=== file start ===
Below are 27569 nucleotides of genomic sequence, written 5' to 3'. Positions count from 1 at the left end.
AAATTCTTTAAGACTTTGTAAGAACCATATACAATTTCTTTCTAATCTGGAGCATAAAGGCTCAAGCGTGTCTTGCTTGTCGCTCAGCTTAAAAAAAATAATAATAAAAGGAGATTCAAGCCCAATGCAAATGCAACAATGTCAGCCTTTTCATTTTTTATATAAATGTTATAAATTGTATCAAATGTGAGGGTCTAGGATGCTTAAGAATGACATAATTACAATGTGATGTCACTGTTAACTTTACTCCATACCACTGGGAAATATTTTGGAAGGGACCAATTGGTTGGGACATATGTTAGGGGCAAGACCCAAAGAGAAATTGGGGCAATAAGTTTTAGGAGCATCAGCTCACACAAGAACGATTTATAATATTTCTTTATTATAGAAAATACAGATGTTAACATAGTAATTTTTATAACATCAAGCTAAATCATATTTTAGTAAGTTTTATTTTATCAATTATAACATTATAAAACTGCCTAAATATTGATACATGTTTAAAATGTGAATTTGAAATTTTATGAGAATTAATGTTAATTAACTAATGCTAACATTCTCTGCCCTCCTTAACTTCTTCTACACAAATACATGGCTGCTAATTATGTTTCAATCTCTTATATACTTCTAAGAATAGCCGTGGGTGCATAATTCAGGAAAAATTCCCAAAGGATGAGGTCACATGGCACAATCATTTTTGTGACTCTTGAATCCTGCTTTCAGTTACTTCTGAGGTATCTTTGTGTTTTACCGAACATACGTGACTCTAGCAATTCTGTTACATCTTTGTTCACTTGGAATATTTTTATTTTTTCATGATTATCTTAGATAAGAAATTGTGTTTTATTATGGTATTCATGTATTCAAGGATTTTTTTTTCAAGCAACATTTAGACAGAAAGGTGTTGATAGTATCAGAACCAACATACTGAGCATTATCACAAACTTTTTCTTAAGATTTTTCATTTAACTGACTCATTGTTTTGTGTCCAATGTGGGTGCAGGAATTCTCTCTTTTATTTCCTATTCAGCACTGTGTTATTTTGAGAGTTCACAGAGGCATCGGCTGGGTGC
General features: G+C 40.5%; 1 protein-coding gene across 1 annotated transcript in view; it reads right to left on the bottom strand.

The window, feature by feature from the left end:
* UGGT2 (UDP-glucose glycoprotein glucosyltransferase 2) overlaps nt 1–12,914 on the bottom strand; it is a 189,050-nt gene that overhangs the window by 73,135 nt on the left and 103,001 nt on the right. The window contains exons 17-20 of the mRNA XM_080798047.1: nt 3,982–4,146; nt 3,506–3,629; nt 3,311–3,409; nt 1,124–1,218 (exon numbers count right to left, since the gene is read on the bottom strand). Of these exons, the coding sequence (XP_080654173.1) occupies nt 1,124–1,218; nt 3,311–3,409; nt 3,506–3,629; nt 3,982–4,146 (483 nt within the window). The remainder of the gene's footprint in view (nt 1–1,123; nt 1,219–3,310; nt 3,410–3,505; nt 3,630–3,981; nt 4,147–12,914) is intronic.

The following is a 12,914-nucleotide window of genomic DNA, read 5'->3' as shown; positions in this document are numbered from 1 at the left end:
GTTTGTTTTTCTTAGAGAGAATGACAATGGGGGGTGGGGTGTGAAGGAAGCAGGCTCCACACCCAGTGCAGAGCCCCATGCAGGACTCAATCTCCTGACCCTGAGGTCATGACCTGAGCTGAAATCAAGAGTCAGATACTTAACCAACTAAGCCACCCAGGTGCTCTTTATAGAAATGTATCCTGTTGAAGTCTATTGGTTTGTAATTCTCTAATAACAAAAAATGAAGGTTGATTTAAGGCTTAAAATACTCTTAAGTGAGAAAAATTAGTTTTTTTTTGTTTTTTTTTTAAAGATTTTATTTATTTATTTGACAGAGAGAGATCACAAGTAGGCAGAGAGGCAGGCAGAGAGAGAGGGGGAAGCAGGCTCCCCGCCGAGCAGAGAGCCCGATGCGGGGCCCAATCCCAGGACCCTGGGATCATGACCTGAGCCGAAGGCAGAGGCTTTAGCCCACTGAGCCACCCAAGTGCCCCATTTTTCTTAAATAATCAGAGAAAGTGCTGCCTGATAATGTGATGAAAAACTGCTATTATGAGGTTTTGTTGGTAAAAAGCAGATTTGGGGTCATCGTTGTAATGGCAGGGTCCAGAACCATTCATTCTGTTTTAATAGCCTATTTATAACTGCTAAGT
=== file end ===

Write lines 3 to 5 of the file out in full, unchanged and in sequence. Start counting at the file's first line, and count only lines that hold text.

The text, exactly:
General features: G+C 40.5%; 1 protein-coding gene across 1 annotated transcript in view; it reads right to left on the bottom strand.

The window, feature by feature from the left end:
* UGGT2 (UDP-glucose glycoprotein glucosyltransferase 2) overlaps nt 1–12,914 on the bottom strand; it is a 189,050-nt gene that overhangs the window by 73,135 nt on the left and 103,001 nt on the right. The window contains exons 17-20 of the mRNA XM_080798047.1: nt 3,982–4,146; nt 3,506–3,629; nt 3,311–3,409; nt 1,124–1,218 (exon numbers count right to left, since the gene is read on the bottom strand). Of these exons, the coding sequence (XP_080654173.1) occupies nt 1,124–1,218; nt 3,311–3,409; nt 3,506–3,629; nt 3,982–4,146 (483 nt within the window). The remainder of the gene's footprint in view (nt 1–1,123; nt 1,219–3,310; nt 3,410–3,505; nt 3,630–3,981; nt 4,147–12,914) is intronic.